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Say hi to Erica! Erica is a juvenile Olive Ridley turtle who lost a flipper due to ghost net entanglement and still battles with buoyancy problems (she is unable to dive below the surface of the water). As part of her recovery process Erica goes for swims out in the open ocean where she has more space to practise her swimming and can feel more comfortable in her natural environment. We hope to see Erica diving very soon ๐Ÿคž๐Ÿผ๐Ÿข๐Ÿ’™ . ๐Ÿ“ท . . .

Does | Size | Matter. Our beautiful suprise inhabitant was discovered at the beginning of March, quickly becoming a favourite in the MDC. The harlequin shrimp (Hymenocera picta) feeds exclusively on sea stars, of all shapes and sizes, all the way up to the crown of thorns, impressive giving the 6cm size of the shrimp. They use their plates like knives, slicing at a sea stars limbs. The sea star has the ability to detach its limb and regenerate, however sometimes the damage caused will be too severe for regeneration to occur. For the bigger species, the shrimp will flip the sea star, and eat feet first to the inner plate and for the crown of thorns sea stars, pairs have been observed 'riding' the star for months until fully consumed. Here, she is pictured sizing up a granulated sea star for what may be her next meal. ๐Ÿ“ธ: Hughes

CORAL BREEDING UPDATE! The survival rate of our coral colonies is at 78%. Most have shown a good rate of growth and an increased number of polyps. With this increased growth comes the need for additional food. We have noticed an increase in zooxanthellae concentration, as seen in this photo. The symbiotic algae of the corals, which produce about 90% of their food and give the coral polyp its color, can be seen here as green clusters within the transparent polyp. โ˜€๏ธ ๐ŸŒŠ ๐Ÿฝ ๐ŸŒณ ๐ŸŸ ๐Ÿ‡ฒ๐Ÿ‡ป

We are making good progress with our Artificial Intelligence algorithms! They can now detect Pocillopora and Acropora colonies, as well as dead coral. Soon we will be able to use them to analyze our coral propagation program's success and provide useful insights to facilities conducting coral restoration!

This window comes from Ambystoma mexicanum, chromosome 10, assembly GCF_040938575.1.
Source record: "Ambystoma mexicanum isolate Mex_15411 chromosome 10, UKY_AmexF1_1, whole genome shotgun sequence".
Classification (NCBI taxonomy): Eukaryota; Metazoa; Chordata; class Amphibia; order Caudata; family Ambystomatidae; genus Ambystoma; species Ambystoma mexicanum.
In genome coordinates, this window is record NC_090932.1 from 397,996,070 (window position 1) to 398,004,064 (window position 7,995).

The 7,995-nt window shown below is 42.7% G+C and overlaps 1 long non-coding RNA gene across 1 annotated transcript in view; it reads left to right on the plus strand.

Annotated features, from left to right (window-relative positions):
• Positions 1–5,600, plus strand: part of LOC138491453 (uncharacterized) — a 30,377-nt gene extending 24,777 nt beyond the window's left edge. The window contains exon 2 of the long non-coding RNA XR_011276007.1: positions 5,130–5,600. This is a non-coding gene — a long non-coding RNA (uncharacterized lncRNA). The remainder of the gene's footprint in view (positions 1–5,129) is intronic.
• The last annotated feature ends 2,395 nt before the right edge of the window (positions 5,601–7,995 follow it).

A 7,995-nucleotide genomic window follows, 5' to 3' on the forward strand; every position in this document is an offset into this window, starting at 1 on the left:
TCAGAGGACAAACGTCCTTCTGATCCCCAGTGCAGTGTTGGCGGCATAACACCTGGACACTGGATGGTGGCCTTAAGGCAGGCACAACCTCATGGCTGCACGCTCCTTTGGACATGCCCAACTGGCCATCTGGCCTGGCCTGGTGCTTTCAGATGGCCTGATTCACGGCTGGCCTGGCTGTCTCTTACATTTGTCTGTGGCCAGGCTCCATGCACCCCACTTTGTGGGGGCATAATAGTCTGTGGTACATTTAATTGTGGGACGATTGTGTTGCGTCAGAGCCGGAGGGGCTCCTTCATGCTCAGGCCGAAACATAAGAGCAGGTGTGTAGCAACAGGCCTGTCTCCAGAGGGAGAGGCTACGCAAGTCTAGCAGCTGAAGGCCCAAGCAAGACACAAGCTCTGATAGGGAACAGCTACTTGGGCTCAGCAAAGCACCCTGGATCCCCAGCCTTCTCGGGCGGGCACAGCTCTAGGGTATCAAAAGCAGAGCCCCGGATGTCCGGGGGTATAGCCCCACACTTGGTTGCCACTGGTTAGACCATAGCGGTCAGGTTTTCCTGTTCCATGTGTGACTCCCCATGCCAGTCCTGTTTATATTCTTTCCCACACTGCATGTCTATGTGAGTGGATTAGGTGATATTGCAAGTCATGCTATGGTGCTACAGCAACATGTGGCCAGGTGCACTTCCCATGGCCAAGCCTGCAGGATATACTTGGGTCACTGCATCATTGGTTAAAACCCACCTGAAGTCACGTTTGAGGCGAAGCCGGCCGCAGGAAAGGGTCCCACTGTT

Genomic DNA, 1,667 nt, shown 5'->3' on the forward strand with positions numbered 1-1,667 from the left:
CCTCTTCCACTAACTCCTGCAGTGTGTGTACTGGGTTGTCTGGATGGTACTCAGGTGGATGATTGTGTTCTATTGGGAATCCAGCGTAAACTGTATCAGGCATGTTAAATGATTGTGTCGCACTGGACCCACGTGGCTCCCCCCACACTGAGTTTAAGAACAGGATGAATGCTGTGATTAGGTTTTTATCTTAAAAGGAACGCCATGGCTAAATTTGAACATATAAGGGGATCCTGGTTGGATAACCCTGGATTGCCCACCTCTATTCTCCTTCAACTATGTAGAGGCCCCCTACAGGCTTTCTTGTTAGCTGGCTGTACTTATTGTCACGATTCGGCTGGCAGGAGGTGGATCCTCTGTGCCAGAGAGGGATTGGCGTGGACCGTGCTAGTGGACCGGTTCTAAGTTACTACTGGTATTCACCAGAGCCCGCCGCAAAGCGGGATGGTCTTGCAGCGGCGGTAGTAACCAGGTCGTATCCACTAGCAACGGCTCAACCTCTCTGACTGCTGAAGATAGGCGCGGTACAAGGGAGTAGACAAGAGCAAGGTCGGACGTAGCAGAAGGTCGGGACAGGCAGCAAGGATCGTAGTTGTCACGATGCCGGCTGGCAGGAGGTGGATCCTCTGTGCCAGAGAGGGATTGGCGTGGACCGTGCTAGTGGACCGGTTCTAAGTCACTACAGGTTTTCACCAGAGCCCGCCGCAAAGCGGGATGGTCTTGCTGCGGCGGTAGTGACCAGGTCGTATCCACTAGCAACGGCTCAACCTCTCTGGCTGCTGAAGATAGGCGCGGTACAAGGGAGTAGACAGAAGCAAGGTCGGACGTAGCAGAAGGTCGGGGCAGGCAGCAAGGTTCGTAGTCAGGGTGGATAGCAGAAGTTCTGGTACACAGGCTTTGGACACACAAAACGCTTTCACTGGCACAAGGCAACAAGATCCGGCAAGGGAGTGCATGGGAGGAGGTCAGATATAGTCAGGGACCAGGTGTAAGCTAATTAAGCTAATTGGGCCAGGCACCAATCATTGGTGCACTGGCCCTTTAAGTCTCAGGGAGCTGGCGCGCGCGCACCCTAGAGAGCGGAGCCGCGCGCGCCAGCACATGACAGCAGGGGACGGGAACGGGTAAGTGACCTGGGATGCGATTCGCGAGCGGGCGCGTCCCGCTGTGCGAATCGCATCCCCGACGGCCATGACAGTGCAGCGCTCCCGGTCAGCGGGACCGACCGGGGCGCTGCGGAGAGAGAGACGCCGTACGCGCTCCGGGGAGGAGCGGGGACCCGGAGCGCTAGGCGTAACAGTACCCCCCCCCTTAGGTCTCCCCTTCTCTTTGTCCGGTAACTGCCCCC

TURTLE RESCUE ๐Ÿข - Yesterday, on our way to our daily snorkel activity we came across a female Olive Ridley turtle trapped in a fishing netโ—๏ธ Olive Ridley sea turtles are not a commonly seen species in the Maldives, however they are by far the most common species admitted into our rehabilitation centre. So how can a turtle that isnโ€™t typically found in the waters around here make up for so many of our admissions? The reason is...GHOST NETS. These discarded fishing nets float around the oceanโ€™s surface picking up victims along the way. Unfortunately Georgia here was one of these victims. The net caused lacerations to her front flippers, neck and plastron and she is unable to dive, because of this she will remain in care with us until her injuries are fully recovered ๐Ÿ’™ Thank you to the staff involved in the rescue for their help in getting this girl out of the net and to the centre ๐Ÿ™๐Ÿฝ . . .

News from our Ocean pen! ๐ŸขChomper is diving๐Ÿข Chomper was rescued two years ago by Como Maalifushi (Thaa Atoll) and was sent to our centre in January 2018. Chomper was found entangled in a fishing net, he had buoyancy syndrome and was missing both of his right flippers. He does since have many difficulties in manoeuvring but he is making great improvments in our Ocean enclosure. We can see him resting at the bottom, escaping from danger and controlling his stabilization. Much better performances than his tankmates Frisbee&Taco looking at him from the surface. Visit our website .com to find more about our unreleasable patients and the "Flying Turtle" programme. Those three males Olive Ridley have great personality and are strong ambassadors of the fight against the ghost net threat.